SEP 2012

EyeWorld is the official news magazine of the American Society of Cataract & Refractive Surgery.

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Page 23 of 103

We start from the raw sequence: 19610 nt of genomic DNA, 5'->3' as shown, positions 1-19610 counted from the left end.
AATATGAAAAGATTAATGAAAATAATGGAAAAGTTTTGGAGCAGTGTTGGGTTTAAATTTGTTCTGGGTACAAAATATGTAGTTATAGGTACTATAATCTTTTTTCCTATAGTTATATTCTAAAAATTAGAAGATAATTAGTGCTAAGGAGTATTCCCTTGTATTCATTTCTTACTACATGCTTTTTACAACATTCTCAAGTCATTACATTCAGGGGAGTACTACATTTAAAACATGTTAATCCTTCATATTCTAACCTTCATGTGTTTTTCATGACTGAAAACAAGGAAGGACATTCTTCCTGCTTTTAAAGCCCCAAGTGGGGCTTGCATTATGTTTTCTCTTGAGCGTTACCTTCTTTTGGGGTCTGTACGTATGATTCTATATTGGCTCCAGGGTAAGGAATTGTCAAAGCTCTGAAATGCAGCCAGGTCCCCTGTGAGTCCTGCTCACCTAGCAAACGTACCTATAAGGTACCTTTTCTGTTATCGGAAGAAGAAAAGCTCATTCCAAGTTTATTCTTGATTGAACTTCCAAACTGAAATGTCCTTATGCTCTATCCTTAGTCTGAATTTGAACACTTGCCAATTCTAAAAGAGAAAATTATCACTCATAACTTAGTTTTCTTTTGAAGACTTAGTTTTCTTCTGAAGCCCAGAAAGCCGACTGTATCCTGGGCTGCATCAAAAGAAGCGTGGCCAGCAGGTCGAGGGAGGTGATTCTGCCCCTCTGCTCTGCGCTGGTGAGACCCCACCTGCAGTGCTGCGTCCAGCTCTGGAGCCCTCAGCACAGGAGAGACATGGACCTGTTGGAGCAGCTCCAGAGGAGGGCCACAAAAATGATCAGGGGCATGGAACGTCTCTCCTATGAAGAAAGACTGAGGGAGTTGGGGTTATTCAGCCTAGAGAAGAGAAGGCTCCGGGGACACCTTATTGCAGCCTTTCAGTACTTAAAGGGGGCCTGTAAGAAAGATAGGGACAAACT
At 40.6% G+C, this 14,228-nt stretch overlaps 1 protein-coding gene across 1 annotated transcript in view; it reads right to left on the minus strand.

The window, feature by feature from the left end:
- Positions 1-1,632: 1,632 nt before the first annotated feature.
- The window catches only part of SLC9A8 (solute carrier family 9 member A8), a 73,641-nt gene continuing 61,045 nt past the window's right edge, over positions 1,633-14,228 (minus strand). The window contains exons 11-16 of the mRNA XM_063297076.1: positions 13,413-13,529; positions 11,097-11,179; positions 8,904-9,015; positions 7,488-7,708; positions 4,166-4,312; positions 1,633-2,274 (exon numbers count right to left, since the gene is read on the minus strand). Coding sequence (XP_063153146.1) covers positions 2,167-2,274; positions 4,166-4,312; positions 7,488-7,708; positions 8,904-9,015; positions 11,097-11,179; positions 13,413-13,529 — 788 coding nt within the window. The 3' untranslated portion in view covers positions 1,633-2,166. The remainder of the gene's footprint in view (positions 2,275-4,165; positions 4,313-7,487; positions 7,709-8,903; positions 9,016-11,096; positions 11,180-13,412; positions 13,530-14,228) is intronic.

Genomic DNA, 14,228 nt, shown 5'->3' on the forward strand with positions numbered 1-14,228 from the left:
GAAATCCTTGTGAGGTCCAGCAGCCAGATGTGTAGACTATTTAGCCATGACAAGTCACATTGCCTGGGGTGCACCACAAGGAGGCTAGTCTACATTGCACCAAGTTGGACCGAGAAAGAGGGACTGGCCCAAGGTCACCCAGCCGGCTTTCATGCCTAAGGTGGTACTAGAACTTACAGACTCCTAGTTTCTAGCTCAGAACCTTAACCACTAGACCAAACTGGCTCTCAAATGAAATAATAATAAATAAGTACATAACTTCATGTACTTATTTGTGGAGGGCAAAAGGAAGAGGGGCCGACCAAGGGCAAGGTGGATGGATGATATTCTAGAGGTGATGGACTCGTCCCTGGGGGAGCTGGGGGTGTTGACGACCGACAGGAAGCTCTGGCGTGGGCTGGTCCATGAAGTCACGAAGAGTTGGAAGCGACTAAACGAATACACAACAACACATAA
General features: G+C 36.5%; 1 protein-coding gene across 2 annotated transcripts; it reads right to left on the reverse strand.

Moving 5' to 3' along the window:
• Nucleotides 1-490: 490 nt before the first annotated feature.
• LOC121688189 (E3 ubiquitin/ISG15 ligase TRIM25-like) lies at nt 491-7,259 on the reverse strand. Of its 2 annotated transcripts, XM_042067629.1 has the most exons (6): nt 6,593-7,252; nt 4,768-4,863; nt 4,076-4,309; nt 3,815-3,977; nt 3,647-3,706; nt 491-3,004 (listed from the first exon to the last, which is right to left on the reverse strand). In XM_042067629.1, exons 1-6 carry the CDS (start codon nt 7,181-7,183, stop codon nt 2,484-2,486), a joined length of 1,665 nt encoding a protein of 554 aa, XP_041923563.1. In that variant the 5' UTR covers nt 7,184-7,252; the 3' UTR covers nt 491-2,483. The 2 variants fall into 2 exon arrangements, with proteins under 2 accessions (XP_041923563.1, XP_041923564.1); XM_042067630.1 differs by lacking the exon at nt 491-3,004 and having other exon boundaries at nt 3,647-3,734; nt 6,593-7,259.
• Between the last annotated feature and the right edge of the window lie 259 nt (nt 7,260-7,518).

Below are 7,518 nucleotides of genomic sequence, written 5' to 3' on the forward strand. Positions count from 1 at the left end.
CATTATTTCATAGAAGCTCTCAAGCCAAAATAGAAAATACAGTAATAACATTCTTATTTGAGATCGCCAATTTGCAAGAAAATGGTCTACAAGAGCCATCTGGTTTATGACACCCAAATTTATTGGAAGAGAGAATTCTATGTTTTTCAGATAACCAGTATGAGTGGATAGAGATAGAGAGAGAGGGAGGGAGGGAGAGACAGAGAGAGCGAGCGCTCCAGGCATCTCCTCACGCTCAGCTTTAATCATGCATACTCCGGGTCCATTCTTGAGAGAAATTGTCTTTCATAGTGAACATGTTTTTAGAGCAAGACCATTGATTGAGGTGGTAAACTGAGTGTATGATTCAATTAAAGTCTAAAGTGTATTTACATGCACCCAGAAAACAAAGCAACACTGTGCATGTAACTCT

24 EW NEWS & OPINION September 2012 Eyecare trends surveys called "eye openers" by Michelle Dalton EyeWorld Contributing Writer Two separate studies find people highly value their eyesight, but do little to maintain ocular health T wo studies on consumer attitudes about eyecare and ocular health yielded conflicting results—people place a high value on vision, but few actually visit an eyecare professional on a yearly basis. An overwhelming majority of people would rather lose a limb than lose vision, yet one in five mistak- enly believe that they do not need an eye exam unless they are having trouble seeing (see sidebar for study details). "There's a lack of consumer education about the importance of going to the eye doctor," said Marguerite B. McDonald, M.D., clinical professor of ophthalmology, Tulane University School of Medi- cine, New Orleans, and in private practice, Ophthalmic Consultants of Long Island, Lynbrook, N.Y. "People know they have to go to the en- docrinologist if they have diabetes, or make sure their cholesterol is checked yearly, but they don't place the same emphasis on eye health." While the emphasis people place on their vision wasn't surpris- ing, "I was shocked at the high proportion of people who don't get their eyes checked," said Christopher E. Starr, M.D., assistant professor of ophthalmology, direc- tor, Refractive Surgery Service, and director, Cornea, Cataract & Refrac- tive Surgery Fellowship, Weill Cornell Medical College, New York. Numerous systemic diseases are "often diagnosed by ophthalmolo- gists first," including hypertension, diabetes, rheumatoid arthritis, Sjogren's syndrome, and thyroid disease, Dr. Starr said. For people with corneal grafts, even getting a flu shot can be poten- tially damaging to the eye, said Bruce Koffler, M.D., founder, Koffler Vision Group, Lexington, Ky. Each year, Dr. Koffler's group sends out reminders to patients about the added risk a flu shot brings to poten- tial graft failure. Educating the community The only way to overcome the discrepancy in patient perceptions is to constantly educate—both con- sumers and healthcare professionals alike, Dr. Koffler said. His practice sends quarterly newsletters to up- date patients about the latest prod- ucts and is developing a Facebook page "so we can get out timely bits of information to our clients in a quicker manner." Dr. Koffler is also active in his local Lions Club and uses every opportunity possible to introduce himself to other physicians in the community as a means of closing the knowledge gap. The more edu- cated other medical professionals can be about eye health, the more educated the community as a whole can be, he said. Dr. McDonald has been actively involved in the Foundation for Eye Health Awareness (a nonprofit created to "increase the public's awareness about the importance of eye health through a nationwide messaging campaign that directs people to take better care of their eyes"), which includes ophthalmolo- gists, optometrists, and opticians. She's also a proponent of public service announcements within the community to alert people about the importance of vision health. "Some patients will be walking out the door and ask me for a contact lens script. They're shocked when I tell them they have to be properly fitted," she said, adding she sees contact lens-related corneal ulcers and significant infections from improper use "at least once or twice a week." Dr. Starr said he's already begun to use the information from the surveys in his practice. "We know there are a lot of misconceptions, and now we have the data at our fingertips and can use it as a spring- board to talk to patients and educate them," he said. "The biggest thing for me is going to be overcoming the idea that eyes that look fine or don't hurt must be healthy." "We treat some horrifically Bausch + Lomb uses the familiar eye chart to eradicate myths about vision and visual function Source (all): Bausch + Lomb: unhealthy eyes that are completely pain-free for the patient," Dr. McDonald said. "The eye is the only organ that's exposed—unlike, say, the pancreas or the liver. So when continued on page 26

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